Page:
2 NEWS Friday, February 16 2018| NEW ERA RAMAPHOSA From page 1 radar screen,” Ramaphosa told lawmakers in parliament. “State capture” refers to the alleged corruption of government institutions and state-owned businesses by Zuma’s associates. “Tomorrow we will also have an opportunity to outline some of the steps we are going to be taking,” Ramaphosa said. ANC lawmakers hailed his appointment as president with songs, dancing and a standing ovation. Ramaphosa, a hugely wealthy former entrepreneur, will deliver his parliament in Cape Town on Friday. After multiple corruption scandals, economic slowdown and falling popularity among voters, the ANC had threatened to oust parliament. Hours before announcing his resignation, Zuma said he had received “very unfair” treatment from the ANC, which he joined in 1959 and in which he had fought for decades against white-minority rule. He said he was angered over “the manner in which the decision is being implemented... I don’t agree, as there is no evidence of if I have done anything wrong.” Zuma, 75, had been embroiled in a divisive power struggle with Ramaphosa, the deputy president. Ramaphosa won control of the ANC when he was elected as its head in December. Benchmark South African stocks scored their biggest gains since June 2016 after news that a pro-business reformist would be taking the helm. The FTSE/JSE Africa All Share Index rose as much as 2.7 percent, while the rand reached its strongest level since February 2015, gaining 0.5 percent at 11.6570 to the dollar in early trade. “Ramaphosa’s arrival in the presidency will be met by a surge in investor and consumer in anticipation of his reform agenda,” said the London-based Eurasia consultancy group. Zuma, who had no formal education, was jailed on Robben Island for 10 years alongside Nelson Mandela under apartheid and rose through the ranks of the ANC to take power in 2009. Local media reported that he had been pushing for a resignation deal multiple criminal charges – but he denied the allegations in his resignation speech. One case against him relates to 783 payments he allegedly received linked to an arms deal before he came to power. Other graft allegations have centred on the three Gupta brothers, who are accused of unfairly obtaining lucrative government contracts and even hand-picking Zuma’s ministerial appointments. that an arrest warrant had been issued for one Gupta brother, Ajay. The political standoff in recent weeks plunged South Africa – the continent’s most developed economy – into confusion over who was running the country, with last Thursday’s annual State of the Nation address postponed at the last-minute. Zuma, a Zulu traditionalist with four wives and a proud singing voice, had been scheduled to stand down next year after serving the maximum two terms. In local polls in 2016, the ANC recorded its worst electoral result since coming to power in 1994 with Mandela at the helm as whiteminority rule fell. Ramaphosa, 65, must revive the economy and crack down on what he has admitted is rampant government corruption if he is to boost the party’s tarnished reputation before a tricky general election next year. He is a former trade unionist and Mandela ally who led talks to end apartheid in the early 1990s and then became a hugely wealthy businessman before returning to politics. Zuma’s hold over the ANC was broken in December when his chosen successor – his former wife Nkosazana Dlamini-Zuma – narrowly lost to Ramaphosa in a vote for the new party leader. – Nampa/AFP PASSENGERS From page 1 “I am a victim of a car crash that happened on 20 July 2008. I remember travelling from Lüderitz not wearing a seat belt and waking up two weeks afterwards in the hospital’s intensive care unit (ICU). Note, I wasn’t wearing a seat belt. I want to create awareness that 40 to 60 percent of injuries can be reduced by wearing a seat belt. Today I regret the fact that had I worn a seat belt my life could have turned out differently,” said Cloete, who pleaded with fellow Namibians to start wearing seat belts as a life could be lost or they could face a similar fate that befell her. Cloete is now employed at MVA as a switchboard operator. She will be the MVA goodwill ambassador for the Click for Life campaign. On a sideline interview Cloete said being wheelchair-bound is not easy especially after she had walked for over 20 years. “Buildings are not wheelchairfriendly as they have staircases and as a result you depend on others to help you access buildings,” narrated Cloete. City Police spokesperson Cillie Auala-Kapolo said 88% of passengers seated in the rear of a vehicle never or hardly wore seat belts. Auala-Kapolo also said that only 20% of children observed were in a child booster. “The study showed the use of child boosters or restraints is quite low and so is the use of seat belts among rear seat occupants. “Unbuckled passengers can easily be ejected through the front, rear, or side windows during an accident, therefore in order to reduce the risk of injuries and death, parents should ensure that their kids are safe by using suitable child restraints when on the road. Additionally drivers, especially taxi drivers, have a responsibility to ensure their passengers always wear a seat belt,” she advised. Auala-Kapolo said that during the survey 1,690 cars and 226 trucks were inspected over a fourhour period at multiple police roadblocks in Windhoek by the City Police. She said a total of 1,557 (92%) of cars inspected had working seat belts, while in 8% of cars the seat belts malfunctioned. Notably, she said, the majority of those wearing seat belts – 61% which is 2,397 people – were in private cars while the rest – 39% which is 1 501 people – were in taxis. Furthermore, during 2016/2017 the Namibian Police Force (Nampol) issued 1,234 seat amounted to N.1 million, while amounted to N,000. Nampol head of operations at the Chief Inspector Polly Shivute Sem, said the law is straightforward that any adult or persons over 14 years old should wear a seat belt. “Children should use seat belts and children are not allowed to sit in front of the vehicle as it is more dangerous because the airbag Seat belts are important to use and I know people have different beliefs and used to say they don’t want to use seat elts because what if the car burns? But if you look at the statistics, maybe only 2% of vehicles involved in accidents involved are normal accidents, such remarked Sem. Head of City Police Traffic M a n a g e m e n t , S e n i o r Superintendent Adam Eiseb, elaborated that when it comes to children, it is the driver’s responsibility to ensure they wear a seat belt or child restraint. per child without a seat belt and the driver of the vehicle has to pay. He said a passenger without a seat GUILTY From page 1 In the confession Puleni said: “I went and collect a wire and strangled her on the neck with it but at that time she was not dead as she was breathing and I decided to Our Contact details and information Product of New Era Tel: +264 61 - 208 0802 Fax: +264 61 - 220 584 rape her. After that, she then died. I proceeded to tie her hands and legs with an electric cable. I further tied a cloth on her head. From there I proceeded to the safe and removed the money which was around N,000 (Fifty-five thousand Namibian dollars). I also took three Cell: +264 81 156 4114 Tel: +264 66 - 256 298 Cell +264 81 217 1888 nippies of Richelieu and White Horse, I also took some cellphone recharges and some cigarettes, I also took two cellphones and after that I ran away (sic).” According to Judge Ndauendapo, this was an unequivocal admission of guilt and corroborated the Tel: +264 65 - 238 990 Cell: +264 81 144 0646 Cell: +264 81 217 9739 Cell: +264 81 204 8078 Tel: +264 63 - 222 057 Cell: +264 81 312 5975 Tel/Fax: +264 63 - 204 180/2 Cell: +264 81 245 9714 Tel: +264 61 - 208 0826 Fax: +264 61 - 220 584 Tel: +264 61 - 208 0822 Fax: +264 61 - 220 584 pathologist’s finding that the deceased died of ligature strangulation. Puleni was arrested in the north on January 2, 2012 after Judge Ndauendapo said evidence was presented that blood was found on the uniform of Puleni as well as room he slept in, and the only inference to be drawn is that the blood could only have come from the deceased because she was the one found dead. The judge also found that Puleni’s claim that he had a secret sexual relationship with the deceased was an afterthought and must be rejected as false. The judge said although there were no eyewitnesses to the rape and killing of 18-year-old Paulina N g h i d i n i t a n g o , the circumstantial evidence such as that the accused was the last person to be seen with the deceased on December 30 to 31, 2011, that when the body of the deceased was found the accused was nowhere to be found, that the safe had a cut in it and the money was missing, that blood was found on and on his uniform, that he was 2011, that he had a bite wound on his if put in its place and every other reasonable inference is excluded, then the only inference that can be drawn is that the deceased was raped and murdered by Puleni. “The evidence against the accused was overwhelming and in my respectful view, the state proved beyond a reasonable doubt that the accused committed the murder and rape of the deceased,” the judge said. He however said that on the charge of robbery with aggravating the state proved the guilt of Puleni. “The accused confessed that he took the money, the alcohol, cellphone recharges and two cellphones after he murdered the deceased and no force was used when he took the money and other properties, therefore he can only be convicted of theft,” Judge Ndauendapo said before he convicted Puleni of murder, rape and theft. He now has to return to court on May 31 for pre-sentencing procedures. Puleni was represented by Mbanga Siyomunji on instructions from legal aid and State Advocate Dominic Lisulo prosecuted.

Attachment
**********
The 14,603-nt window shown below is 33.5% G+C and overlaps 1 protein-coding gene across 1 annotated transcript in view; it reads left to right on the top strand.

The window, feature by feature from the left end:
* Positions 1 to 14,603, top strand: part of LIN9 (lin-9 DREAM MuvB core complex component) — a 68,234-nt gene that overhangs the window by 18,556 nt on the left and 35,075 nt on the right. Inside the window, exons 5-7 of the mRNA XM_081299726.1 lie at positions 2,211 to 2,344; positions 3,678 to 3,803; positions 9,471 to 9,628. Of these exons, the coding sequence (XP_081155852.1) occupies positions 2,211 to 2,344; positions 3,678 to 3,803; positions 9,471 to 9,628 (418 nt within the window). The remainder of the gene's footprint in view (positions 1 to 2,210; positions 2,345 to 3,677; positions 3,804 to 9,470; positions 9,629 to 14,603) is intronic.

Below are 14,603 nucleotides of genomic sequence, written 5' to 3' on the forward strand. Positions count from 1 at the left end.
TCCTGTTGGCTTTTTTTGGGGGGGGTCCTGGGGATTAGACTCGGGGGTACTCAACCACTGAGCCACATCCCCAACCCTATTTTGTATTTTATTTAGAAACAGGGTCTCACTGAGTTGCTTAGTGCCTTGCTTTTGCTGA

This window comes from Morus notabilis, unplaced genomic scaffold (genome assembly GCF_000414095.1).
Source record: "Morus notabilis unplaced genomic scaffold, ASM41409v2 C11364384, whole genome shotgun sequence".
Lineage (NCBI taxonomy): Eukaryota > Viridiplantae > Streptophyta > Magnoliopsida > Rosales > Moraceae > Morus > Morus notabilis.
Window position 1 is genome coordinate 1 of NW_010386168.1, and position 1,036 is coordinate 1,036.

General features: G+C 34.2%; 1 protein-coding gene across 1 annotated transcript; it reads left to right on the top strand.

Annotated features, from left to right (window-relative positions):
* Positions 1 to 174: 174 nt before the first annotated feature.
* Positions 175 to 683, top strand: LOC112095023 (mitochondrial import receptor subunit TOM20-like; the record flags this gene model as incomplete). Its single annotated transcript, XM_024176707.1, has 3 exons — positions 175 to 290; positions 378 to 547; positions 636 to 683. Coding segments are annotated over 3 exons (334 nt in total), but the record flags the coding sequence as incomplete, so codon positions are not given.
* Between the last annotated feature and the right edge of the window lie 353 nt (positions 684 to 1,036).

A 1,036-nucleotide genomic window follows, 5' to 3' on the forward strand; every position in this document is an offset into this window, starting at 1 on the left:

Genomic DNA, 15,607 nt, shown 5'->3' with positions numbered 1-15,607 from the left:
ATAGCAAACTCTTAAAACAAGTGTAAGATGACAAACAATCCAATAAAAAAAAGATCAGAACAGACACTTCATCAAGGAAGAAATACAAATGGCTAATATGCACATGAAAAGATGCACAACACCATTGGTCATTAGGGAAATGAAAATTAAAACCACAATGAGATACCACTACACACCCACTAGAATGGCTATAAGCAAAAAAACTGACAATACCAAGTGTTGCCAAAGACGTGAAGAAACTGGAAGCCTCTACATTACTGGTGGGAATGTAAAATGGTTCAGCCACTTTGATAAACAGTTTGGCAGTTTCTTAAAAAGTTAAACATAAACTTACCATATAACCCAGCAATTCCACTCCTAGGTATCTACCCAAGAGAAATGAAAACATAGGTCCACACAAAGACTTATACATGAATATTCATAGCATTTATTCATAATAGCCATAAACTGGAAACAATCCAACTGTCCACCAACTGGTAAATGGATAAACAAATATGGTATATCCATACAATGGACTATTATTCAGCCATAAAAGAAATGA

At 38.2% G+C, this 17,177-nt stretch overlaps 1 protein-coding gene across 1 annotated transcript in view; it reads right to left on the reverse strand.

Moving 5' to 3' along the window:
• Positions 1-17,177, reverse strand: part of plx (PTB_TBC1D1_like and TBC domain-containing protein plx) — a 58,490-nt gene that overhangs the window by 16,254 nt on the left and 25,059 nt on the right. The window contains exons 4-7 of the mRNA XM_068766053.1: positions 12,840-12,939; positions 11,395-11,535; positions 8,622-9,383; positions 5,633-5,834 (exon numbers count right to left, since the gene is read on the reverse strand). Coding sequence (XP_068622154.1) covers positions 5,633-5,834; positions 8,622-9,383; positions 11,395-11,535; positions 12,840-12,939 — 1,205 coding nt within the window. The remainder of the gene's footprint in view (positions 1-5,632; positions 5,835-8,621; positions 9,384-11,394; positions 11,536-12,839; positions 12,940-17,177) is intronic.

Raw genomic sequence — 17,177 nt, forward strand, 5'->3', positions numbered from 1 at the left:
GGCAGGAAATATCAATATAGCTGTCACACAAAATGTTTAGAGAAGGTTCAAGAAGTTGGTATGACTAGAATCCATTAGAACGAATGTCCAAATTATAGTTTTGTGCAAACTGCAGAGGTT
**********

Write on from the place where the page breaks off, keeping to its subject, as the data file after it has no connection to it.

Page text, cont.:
Friday, February 16 2018 | NEW ERA NEWS 3 Namibian opposition mourns Tsvangirai Lahja Nashuuta Windhoek Namibia opposition parties have described as ‘a great leader’ the Zimbabwean leader of the Movement for Democratic Change-Tsvangirai (MDC-T), Morgan Tsvangirai, who succumbed to cancer in South Africa this week. The former Zimbabwean prime minister, who died on Wednesday, is a former trade unionist who fought fearlessly for democracy and a democratic regime in the interest of the Zimbabwean people. Zimbabwe’s most famous opposition leader died in South Africa, where he was receiving treatment, after a long battle with cancer of the colon. He was 65. “The world has lost a great leader and a great statesman of all times. Not many individuals have fought fearlessly for democracy and democratic regime as the late Tsvangirai has,” said McHenry Venaani, the leader of the opposition Popular Democratic Movement. Venaani said the late Tsvangirai has fought on all fronts, ranging from constitutional referendums with the fundamental and important bill of rights, and political intimidation under the regime of long-serving former Zimbabwean president Robert Mugabe, who resigned last year. “He participated in a couple of elections that centred on the balancing of power and shifting of the economy of his own country ing to end the country’s syndrome Deep in mourning … McHenry cial opposition Popular Democratic Movement, will travel to Zimbabwe for the funeral of the late Zimbabwean opposition leader, Morgan Tsvangirai of one-party dominance,” said Venaani. In his condolence message to Tsvangirai’s family, Venaani confessed that he shared a close relationship with Tsvangirai dating back to 1999 when the two were power in their respective countries as the opposition. “It’s with great sadness that I deliver this message of condolence to the late Tsvangirai’s spouse, Miss Elizabeth Macheka, their children and also their friends. Death is never easy, not especially when it’s the death of the greatest democrat and one of the fearless leaders in the African history,” Venaani said. He said he shared a common interest in democratic change, economic emancipation and the wellbeing and general warfare of the people with the late Tsvangirai. He also said they both served in the Southern African Democratic Community (SADC) opposition leaders’ forum chaired by Mmusi Maimane, leader of the Democratic Alliance in South Africa. be attending the funeral and burial of the late Tsvangirai on behalf of his political party. President of the Rally for Democracy and Progress, Jeremiah Nambinga, said Tsvangirai would be remembered as a strong and persistent opposition leader, who that Zimbabwe’s democracy was upheld. “He was one of the opposition leaders, who strived for a balanced and fair decision-making body in the interest of their people. Therefore, he will be remembered for his dedication and hard work and the political contribution he has made to the African communities and the inspiration he has given to other opposition parties in the SADC region,” he said. Meanwhile, SWANU of Namibia president, Usutuaije Maamberua, has urged opposition parties to emulate the hard work and for democracy and justice for his people. “He will be remembered for his audacity and as one of the people who fearlessly stood up for democracy and justice for the people,” Maamberua said. Maamberua said Tsvangirai surrendered or felt discouraged regardless of the harassment and victimisation from the ruling government since he started his political campaign in 1999. “The work of Tsvangirai should serve as a lesson to us opposition parties that regardless of the bullying and intimidation from the ruling parties, we should be persistence and never surrender in order to be victorious in whatever we do,” Maamberua said. Many Zimbabweans praised Tsvangirai as a hero, champion of democracy and symbol of resistance who will be hard to replace. The former trade unionist, who posed a formidable challenge to the ruling ZANU-PF’s nearly four-decade hold on power, was lauded by Zimbabwe’s new president Emmerson Mnangagwa as a strong trade unionist and opposition leader and vowed free elections in honour of him. Tsvangirai was assaulted, jailed and humiliated under Mnangagwa’s predecessor Robert Mugabe. successor is already threatening to tear the MDC-T, the party that he founded, apart. I will lead by example - Simataa Albertina Nakale Windhoek Newly appointed Minister of Information and Communication Technology, Stanley Simataa, has vowed to lead by example when implementing costcutting measures, as directed by President Hage Geingob when meeting and at the opening of Parliament Asked how he will implement the president’s costcutting directive, Simataa told New Era he expects all ranks below him to comply. “There are no exceptions. You can’t say this rule applies to me or does not apply to me. I have to lead by example in terms of showing ordinary staff the way forward and what should be done. We need to abide by cutting costs as Namibians. We need to stabilise and cut costs so that we can divert the money to key activities and programmes of the sector and, by extension, of the country,” Simataa promised. President Geingob imposed a ban on foreign trips for top ministers and their deputies as in order for them to cut costs. He explained that the direc- of curtailing public expenditure. Simataa expressed how glad he was to be elevated to a full ministerial portfolio. He said he will not be a stranger in terms of key programmes and priorities that the ministry as well as the information and communication technology sector has set for itself. “What I will be doing because we only have two years between now and 2020, is to ensure we accelerate the pace at which we were implementing some of the key priorities so that we can achieve the targets we have set for ourselves. That’s really what we intend to do together collectively with my team,” Simataa noted. He urged media to avoid sensationalising stories and report accurately and factually at all times. New Era also caught up with newly appointed Minister of Urban and Rural Development, Peya Mushelenga, who said the directive to cut costs is clear and no one can violate it. “As ministers, when we travel we seek authorisation from the president. So, there is no way you can violate it because you can’t travel without authorisation,” stated Mushelenga. Regarding his ministry, Mushelenga promised to tackle the housing crisis facing Namibia. He said there is a need to look for affordable housing, as many people are in the low-income category. “It doesn’t help to build expensive houses that will lie idle with none of our people able to buy them. So, we need to address the issue of servicing land and make it available for housing to the public,” he said. Asked how he will tackle the bucket system in Namibia, he said he will continue where his predecessor former Minister Sophia Shaningwa has left off. “You must know that this is a Swapo government. We are all Swapo ministers, so obviously the programme will continue. It doesn’t end with the predecessor,” he indicated. Newly appointed Public Enterprises Deputy Minister, Veikko Nekundi, said he would ensure his youthful energy would be used effectively to the realisation of the ministry’s vision that all State-Owned Enterprises (SOEs) contribute to the sustainable development of Namibia. In cutting costs, Nekundi said is not just because the president has issued a directive but he feels in any business one must ensure and enforce that any wastage is completely eliminated. Therefore, he said, the core value should be resource optimisation. Regarding incompetence and bad governance at some of the SOEs, Nekundi noted that incompetence could only be eliminated if the human resources policies are well structured. “The policies should provide Stanley Simataa, the new information minister so directly that you only take the best out of the best. Not just to take because you know the person and want to return a favour. The human resources policies Peya Mushelenga, the new Minister of Urban and Rural Development need to be re-visited to ensure they are re-aligned to the competencies and in accordance with the objectives of the SOEs,” he said.

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New Era Newspaper Vol 22 No 167